Conversely, ligands (like I and Br) which cause a small splitting Δ of the d-orbitals are referred to as weak-field ligands. In this case, it is easier to put electrons into the higher energy set of orbitals than it is to put two into the same low-energy orbital, because two electrons in the same orbital repel each other. So, one electron is put into each of the five d-orbitals in accord with Hund's rule, and "high spin" complexes are formed before any pairing occurs. For example, Br is a weak-field ligand and produces a small Δoct. So, the ion [FeBr6]3−, again with five d-electrons, would have an octahedral splitting diagram where all five orbitals are singly occupied.

In order for low spin splitting to occur, the energy cost of placing an electron into an already singly occupied orbital must be less than the cost of placing the additional electron into an eg orbital at an energy cost of Δ. As noted above, eg refers to the dz2 and dx2-y2 which are higher in energy than the t2g in octahedral complexes. If the energy required to pair two electrons is greater than Δ, the energy cost of placing an electron in an eg, high spin splitting occurs.

The crystal field splitting energy for tetrahedral metal complexes (four ligands) is referred to as Δtet, and is roughly equal to 4/9Δoct (for the same metal and same ligands). Therefore, the energy required to pair two electrons is typically higher than the energy required for placing electrons in the higher energy orbitals. Thus, tetrahedral complexes are usually high-spin.

The use of these splitting diagrams can aid in the prediction of magnetic properties of co-ordination compounds. A compound that has unpaired electrons in its splitting diagram will be paramagnetic and will be attracted by magnetic fields, while a compound that lacks unpaired electrons in its splitting diagram will be diamagnetic and will be weakly repelled by a magnetic field.

Stabilization energy


The crystal field stabilization energy (CFSE) is the stability that results from placing a transition metal ion in the crystal field generated by a set of ligands. It arises due to the fact that when the d-orbitals are split in a ligand field (as described above), some of them become lower in energy than before with respect to a spherical field known as the barycenter in which all five d-orbitals are degenerate. For example, in an octahedral case, the t2g set becomes lower in energy than the orbitals in the barycenter. As a result of this, if there are any electrons occupying these orbitals, the metal ion is more stable in the ligand field relative to the barycenter by an amount known as the CFSE. Conversely, the eg orbitals (in the octahedral case) are higher in energy than in the barycenter, so putting electrons in these reduces the amount of CFSE.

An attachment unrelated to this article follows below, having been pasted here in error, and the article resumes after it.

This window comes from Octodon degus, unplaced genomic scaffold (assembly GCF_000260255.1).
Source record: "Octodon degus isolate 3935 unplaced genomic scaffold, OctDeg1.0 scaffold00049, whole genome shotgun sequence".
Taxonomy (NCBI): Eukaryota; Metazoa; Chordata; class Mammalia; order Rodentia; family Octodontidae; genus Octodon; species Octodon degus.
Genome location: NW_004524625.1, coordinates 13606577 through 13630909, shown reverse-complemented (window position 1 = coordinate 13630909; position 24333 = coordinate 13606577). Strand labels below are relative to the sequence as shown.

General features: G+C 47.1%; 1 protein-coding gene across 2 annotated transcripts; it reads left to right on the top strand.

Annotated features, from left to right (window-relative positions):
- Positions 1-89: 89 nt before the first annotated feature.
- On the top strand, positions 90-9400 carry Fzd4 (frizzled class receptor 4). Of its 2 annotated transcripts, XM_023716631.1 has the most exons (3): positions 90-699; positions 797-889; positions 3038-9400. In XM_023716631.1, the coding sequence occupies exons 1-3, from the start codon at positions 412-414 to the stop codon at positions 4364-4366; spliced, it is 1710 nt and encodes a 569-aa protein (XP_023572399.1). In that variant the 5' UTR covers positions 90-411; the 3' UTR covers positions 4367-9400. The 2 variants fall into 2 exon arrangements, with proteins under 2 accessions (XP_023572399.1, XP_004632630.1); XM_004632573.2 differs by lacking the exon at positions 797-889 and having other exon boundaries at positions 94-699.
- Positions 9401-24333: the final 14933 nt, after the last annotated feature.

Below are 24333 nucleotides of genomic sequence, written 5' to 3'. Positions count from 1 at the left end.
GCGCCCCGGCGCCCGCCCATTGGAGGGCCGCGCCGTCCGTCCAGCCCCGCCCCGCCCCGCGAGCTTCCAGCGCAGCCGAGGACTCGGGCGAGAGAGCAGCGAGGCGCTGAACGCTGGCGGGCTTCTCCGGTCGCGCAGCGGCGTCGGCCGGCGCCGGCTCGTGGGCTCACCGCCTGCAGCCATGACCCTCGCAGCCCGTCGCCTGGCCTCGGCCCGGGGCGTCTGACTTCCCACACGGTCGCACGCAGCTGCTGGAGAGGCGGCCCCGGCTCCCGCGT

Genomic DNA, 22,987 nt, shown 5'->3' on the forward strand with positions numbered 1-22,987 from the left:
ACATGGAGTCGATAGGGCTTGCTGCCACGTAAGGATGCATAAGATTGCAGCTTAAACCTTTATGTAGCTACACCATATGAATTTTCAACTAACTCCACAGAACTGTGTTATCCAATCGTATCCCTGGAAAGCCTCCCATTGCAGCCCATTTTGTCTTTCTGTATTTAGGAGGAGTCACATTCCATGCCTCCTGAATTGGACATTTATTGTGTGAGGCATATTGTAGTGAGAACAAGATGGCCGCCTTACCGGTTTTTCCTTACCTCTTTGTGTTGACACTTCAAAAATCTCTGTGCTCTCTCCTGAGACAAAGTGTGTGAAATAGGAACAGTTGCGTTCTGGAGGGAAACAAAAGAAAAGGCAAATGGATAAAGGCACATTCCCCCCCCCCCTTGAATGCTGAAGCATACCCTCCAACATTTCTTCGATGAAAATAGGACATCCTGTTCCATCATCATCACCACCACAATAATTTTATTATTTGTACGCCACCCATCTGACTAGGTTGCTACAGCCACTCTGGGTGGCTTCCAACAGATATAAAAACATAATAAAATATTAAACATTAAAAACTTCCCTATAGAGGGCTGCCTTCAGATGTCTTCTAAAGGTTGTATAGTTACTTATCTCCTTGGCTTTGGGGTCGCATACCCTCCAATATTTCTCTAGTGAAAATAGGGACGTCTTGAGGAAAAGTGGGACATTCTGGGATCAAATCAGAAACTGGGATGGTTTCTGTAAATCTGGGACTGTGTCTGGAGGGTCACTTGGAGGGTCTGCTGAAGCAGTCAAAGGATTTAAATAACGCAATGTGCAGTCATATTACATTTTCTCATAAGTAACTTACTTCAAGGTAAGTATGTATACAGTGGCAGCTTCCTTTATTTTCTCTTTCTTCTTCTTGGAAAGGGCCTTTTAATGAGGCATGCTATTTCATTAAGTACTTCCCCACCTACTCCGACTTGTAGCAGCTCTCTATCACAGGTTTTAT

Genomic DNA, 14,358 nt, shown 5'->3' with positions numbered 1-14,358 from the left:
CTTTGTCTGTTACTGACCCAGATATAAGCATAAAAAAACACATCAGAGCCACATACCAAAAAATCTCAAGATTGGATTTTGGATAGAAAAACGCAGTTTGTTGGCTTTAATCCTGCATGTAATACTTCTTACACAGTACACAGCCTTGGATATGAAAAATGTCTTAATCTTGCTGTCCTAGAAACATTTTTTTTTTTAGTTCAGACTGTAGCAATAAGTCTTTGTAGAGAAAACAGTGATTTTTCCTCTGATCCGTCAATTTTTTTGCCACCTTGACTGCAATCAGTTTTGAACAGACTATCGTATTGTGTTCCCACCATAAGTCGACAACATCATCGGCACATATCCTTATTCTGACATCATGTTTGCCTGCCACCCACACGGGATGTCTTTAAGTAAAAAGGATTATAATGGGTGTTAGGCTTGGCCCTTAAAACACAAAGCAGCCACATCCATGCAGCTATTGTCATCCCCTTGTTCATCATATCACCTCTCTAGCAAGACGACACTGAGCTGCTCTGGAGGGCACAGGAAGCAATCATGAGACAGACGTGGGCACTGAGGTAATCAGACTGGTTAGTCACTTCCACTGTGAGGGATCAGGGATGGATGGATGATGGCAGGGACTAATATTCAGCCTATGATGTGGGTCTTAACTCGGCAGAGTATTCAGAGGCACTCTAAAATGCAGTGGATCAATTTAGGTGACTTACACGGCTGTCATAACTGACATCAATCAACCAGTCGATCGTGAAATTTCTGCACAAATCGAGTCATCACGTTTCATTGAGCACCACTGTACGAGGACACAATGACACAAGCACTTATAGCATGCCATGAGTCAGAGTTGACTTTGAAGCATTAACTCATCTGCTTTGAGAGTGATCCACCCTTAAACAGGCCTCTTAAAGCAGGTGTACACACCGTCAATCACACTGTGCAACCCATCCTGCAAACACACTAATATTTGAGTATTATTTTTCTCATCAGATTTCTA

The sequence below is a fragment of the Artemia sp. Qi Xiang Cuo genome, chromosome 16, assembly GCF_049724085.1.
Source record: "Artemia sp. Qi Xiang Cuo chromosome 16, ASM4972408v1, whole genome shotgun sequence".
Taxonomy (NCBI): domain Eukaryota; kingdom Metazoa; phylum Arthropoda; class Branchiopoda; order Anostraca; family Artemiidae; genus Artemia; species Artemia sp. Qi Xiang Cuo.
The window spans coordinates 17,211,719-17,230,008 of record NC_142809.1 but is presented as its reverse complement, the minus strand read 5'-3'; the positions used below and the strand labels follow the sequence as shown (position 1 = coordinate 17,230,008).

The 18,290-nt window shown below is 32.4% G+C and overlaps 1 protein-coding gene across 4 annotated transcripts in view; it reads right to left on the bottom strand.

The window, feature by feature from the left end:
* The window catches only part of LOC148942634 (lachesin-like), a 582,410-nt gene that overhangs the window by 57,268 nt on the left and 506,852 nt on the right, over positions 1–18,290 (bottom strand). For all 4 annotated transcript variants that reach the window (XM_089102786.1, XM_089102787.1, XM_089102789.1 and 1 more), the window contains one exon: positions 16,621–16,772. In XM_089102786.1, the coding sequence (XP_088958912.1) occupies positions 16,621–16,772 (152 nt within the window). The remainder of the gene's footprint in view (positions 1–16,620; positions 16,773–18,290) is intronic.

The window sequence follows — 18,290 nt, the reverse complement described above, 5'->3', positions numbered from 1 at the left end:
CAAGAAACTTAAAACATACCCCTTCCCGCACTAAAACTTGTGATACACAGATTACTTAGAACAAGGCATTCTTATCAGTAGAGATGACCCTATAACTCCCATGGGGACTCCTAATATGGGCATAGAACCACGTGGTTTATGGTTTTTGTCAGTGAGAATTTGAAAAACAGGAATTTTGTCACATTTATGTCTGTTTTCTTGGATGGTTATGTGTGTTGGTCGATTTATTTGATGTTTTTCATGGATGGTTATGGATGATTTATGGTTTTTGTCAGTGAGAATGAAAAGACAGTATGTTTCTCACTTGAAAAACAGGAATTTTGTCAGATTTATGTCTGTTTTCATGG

Octahedral crystal field stabilization energy. Degenerate atomic d-orbitals of a free metal ion (left), destabilization of d-orbitals within a spherical negative electric field (center), and loss of degeneracy relative to the spherical field when ligands are treated as point charges in an octahedral geometry.

If the splitting of the d-orbitals in an octahedral field is Δoct, the three t2g orbitals are stabilized relative to the barycenter by 2/5 Δoct, and the eg orbitals are destabilized by 3/5 Δoct. As examples, consider the two d5 configurations shown further up the page. The low-spin (top) example has five electrons in the t2g orbitals, so the total CFSE is 5 x 2/5 Δoct = 2Δoct. In the high-spin (lower) example, the CFSE is (3 x 2/5 Δoct) - (2 x 3/5 Δoct) = 0 - in this case, the stabilization generated by the electrons in the lower orbitals is canceled out by the destabilizing effect of the electrons in the upper orbitals.

Optical properties


The optical properties (details of absorption and emission spectra) of many coordination complexes can be explained by Crystal Field Theory. Often, however, the deeper colors of metal complexes arise from more intense charge-transfer excitations.[5]

Geometries and splitting diagrams

Name Shape Energy diagram
Pentagonal bipyramidal  
Square antiprismatic  
Square planar  
Square pyramidal  
Trigonal bipyramidal  

See also



  1. ^ Bethe, H. (1929). "Termaufspaltung in Kristallen". Annalen der Physik (in German). 395 (2): 133–208. Bibcode:1929AnP...395..133B. doi:10.1002/andp.19293950202. ISSN 1521-3889.
  2. ^ Van Vleck, J. (1932). "Theory of the Variations in Paramagnetic Anisotropy Among Different Salts of the Iron Group". Physical Review. 41 (2): 208–215. Bibcode:1932PhRv...41..208V. doi:10.1103/PhysRev.41.208.
  3. ^ Penney, William G.; Schlapp, Robert (1932). "The Influence of Crystalline Fields on the Susceptibilities of Salts of Paramagnetic Ions. I. The Rare Earths, Especially Pr and Nd". Physical Review. 41 (2): 194–207. Bibcode:1932PhRv...41..194P. doi:10.1103/PhysRev.41.194. ISSN 0031-899X.
  4. ^ Schlapp, Robert; Penney, William G. (1932). "Influence of Crystalline Fields on the Susceptibilities of Salts of Paramagnetic Ions. II. The Iron Group, Especially Ni, Cr and Co". Physical Review. 42 (5): 666–686. Bibcode:1932PhRv...42..666S. doi:10.1103/PhysRev.42.666. ISSN 0031-899X.\
  5. ^ G. L. Miessler and D. A. Tarr “Inorganic Chemistry” 2nd Ed. (Prentice Hall 1999), p.379 ISBN 0-13-841891-8.

Further reading

  • Housecroft, C. E.; Sharpe, A. G. (2004). Inorganic Chemistry (2nd ed.). Prentice Hall. ISBN 978-0-13-039913-7.
  • Miessler, G. L.; Tarr, D. A. (2003). Inorganic Chemistry (3rd ed.). Pearson Prentice Hall. ISBN 978-0-13-035471-6.
  • Orgel, Leslie E. (1960). An introduction to transition-metal chemistry: Ligand-Field theory. Methuen. ISBN 978-0416634402.
  • Shriver, D. F.; Atkins, P. W. (2001). Inorganic Chemistry (4th ed.). Oxford University Press. pp. 227–236. ISBN 978-0-8412-3849-7.
  • Silberberg, Martin S (2006). Chemistry: The Molecular Nature of Matter and Change (4th ed.). New York: McGraw Hill Company. pp. 1028–1034. ISBN 978-0-8151-8505-5.
  • Zumdahl, Steven S (2005). Chemical Principles (5th ed.). Houghton Mifflin Company. pp. 550–551, 957–964. ISBN 978-0-669-39321-7.
  • Crystal-field Theory, Tight-binding Method, and Jahn-Teller Effect in E. Pavarini, E. Koch, F. Anders, and M. Jarrell (eds.): Correlated Electrons: From Models to Materials, Jülich 2012, ISBN 978-3-89336-796-2